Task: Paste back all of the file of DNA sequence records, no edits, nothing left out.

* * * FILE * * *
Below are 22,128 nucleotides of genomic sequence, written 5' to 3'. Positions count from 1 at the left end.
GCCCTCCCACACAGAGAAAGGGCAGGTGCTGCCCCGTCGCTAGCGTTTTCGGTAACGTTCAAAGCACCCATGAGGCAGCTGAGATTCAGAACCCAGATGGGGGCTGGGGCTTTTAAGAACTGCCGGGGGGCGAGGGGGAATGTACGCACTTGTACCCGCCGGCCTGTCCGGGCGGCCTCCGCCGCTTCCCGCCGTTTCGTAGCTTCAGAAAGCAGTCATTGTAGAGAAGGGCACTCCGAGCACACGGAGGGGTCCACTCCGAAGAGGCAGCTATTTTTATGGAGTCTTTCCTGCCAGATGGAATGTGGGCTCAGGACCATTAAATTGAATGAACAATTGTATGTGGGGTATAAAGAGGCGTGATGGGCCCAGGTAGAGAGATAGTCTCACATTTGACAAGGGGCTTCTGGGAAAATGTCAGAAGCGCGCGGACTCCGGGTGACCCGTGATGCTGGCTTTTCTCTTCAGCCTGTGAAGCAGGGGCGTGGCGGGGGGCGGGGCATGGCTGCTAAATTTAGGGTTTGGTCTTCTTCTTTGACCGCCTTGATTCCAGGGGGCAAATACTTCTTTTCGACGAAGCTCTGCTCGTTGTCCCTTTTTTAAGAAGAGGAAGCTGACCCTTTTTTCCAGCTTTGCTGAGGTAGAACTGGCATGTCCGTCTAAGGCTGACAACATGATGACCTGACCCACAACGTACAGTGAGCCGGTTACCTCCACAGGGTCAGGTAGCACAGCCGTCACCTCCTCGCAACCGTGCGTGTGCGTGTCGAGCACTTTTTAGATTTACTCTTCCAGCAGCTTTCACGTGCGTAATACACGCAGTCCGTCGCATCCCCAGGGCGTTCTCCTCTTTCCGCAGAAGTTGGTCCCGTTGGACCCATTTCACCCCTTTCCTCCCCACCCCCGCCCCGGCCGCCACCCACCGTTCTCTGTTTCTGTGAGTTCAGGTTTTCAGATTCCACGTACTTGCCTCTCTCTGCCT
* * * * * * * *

Below are 22,128 nucleotides of genomic sequence, written 5' to 3'. Positions count from 1 at the left end.
GCCCTCCCACACAGAGAAAGGGCAGGTGCTGCCCCGTCGCTAGCGTTTTCGGTAACGTTCAAAGCACCCATGAGGCAGCTGAGATTCAGAACCCAGATGGGGGCTGGGGCTTTTAAGAACTGCCGGGGGGCGAGGGGGAATGTACGCACTTGTACCCGCCGGCCTGTCCGGGCGGCCTCCGCCGCTTCCCGCCGTTTCGTAGCTTCAGAAAGCAGTCATTGTAGAGAAGGGCACTCCGAGCACACGGAGGGGTCCACTCCGAAGAGGCAGCTATTTTTATGGAGTCTTTCCTGCCAGATGGAATGTGGGCTCAGGACCATTAAATTGAATGAACAATTGTATGTGGGGTATAAAGAGGCGTGATGGGCCCAGGTAGAGAGATAGTCTCACATTTGACAAGGGGCTTCTGGGAAAATGTCAGAAGCGCGCGGACTCCGGGTGACCCGTGATGCTGGCTTTTCTCTTCAGCCTGTGAAGCAGGGGCGTGGCGGGGGGCGGGGCATGGCTGCTAAATTTAGGGTTTGGTCTTCTTCTTTGACCGCCTTGATTCCAGGGGGCAAATACTTCTTTTCGACGAAGCTCTGCTCGTTGTCCCTTTTTTAAGAAGAGGAAGCTGACCCTTTTTTCCAGCTTTGCTGAGGTAGAACTGGCATGTCCGTCTAAGGCTGACAACATGATGACCTGACCCACAACGTACAGTGAGCCGGTTACCTCCACAGGGTCAGGTAGCACAGCCGTCACCTCCTCGCAACCGTGCGTGTGCGTGTCGAGCACTTTTTAGATTTACTCTTCCAGCAGCTTTCACGTGCGTAATACACGCAGTCCGTCGCATCCCCAGGGCGTTCTCCTCTTTCCGCAGAAGTTGGTCCCGTTGGACCCATTTCACCCCTTTCCTCCCCACCCCCGCCCCGGCCGCCACCCACCGTTCTCTGTTTCTGTGAGTTCAGGTTTTCAGATTCCACGTACTTGCCTCTCTCTGCCT